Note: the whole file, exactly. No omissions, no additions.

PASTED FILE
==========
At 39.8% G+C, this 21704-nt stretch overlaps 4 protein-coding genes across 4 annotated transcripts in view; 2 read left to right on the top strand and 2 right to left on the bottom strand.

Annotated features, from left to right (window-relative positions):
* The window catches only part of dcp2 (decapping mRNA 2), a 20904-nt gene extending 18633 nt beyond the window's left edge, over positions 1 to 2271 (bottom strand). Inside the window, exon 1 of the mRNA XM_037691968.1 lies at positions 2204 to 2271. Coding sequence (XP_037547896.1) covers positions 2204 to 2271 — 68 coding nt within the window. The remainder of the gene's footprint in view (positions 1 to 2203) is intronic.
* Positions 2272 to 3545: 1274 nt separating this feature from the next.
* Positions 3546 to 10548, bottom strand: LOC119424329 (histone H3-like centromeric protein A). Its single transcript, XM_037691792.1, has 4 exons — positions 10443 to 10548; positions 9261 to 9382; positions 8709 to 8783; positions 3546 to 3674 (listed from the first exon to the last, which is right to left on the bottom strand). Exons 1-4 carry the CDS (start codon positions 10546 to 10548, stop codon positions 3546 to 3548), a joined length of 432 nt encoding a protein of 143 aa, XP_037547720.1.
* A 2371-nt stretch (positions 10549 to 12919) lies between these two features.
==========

At 39.8% G+C, this 21704-nt stretch overlaps 4 protein-coding genes across 4 annotated transcripts in view; 2 read left to right on the top strand and 2 right to left on the bottom strand.

Annotated features, from left to right (window-relative positions):
* The window catches only part of dcp2 (decapping mRNA 2), a 20904-nt gene extending 18633 nt beyond the window's left edge, over positions 1 to 2271 (bottom strand). Inside the window, exon 1 of the mRNA XM_037691968.1 lies at positions 2204 to 2271. Coding sequence (XP_037547896.1) covers positions 2204 to 2271 — 68 coding nt within the window. The remainder of the gene's footprint in view (positions 1 to 2203) is intronic.
* Positions 2272 to 3545: 1274 nt separating this feature from the next.
* Positions 3546 to 10548, bottom strand: LOC119424329 (histone H3-like centromeric protein A). Its single transcript, XM_037691792.1, has 4 exons — positions 10443 to 10548; positions 9261 to 9382; positions 8709 to 8783; positions 3546 to 3674 (listed from the first exon to the last, which is right to left on the bottom strand). Exons 1-4 carry the CDS (start codon positions 10546 to 10548, stop codon positions 3546 to 3548), a joined length of 432 nt encoding a protein of 143 aa, XP_037547720.1.
* A 2371-nt stretch (positions 10549 to 12919) lies between these two features.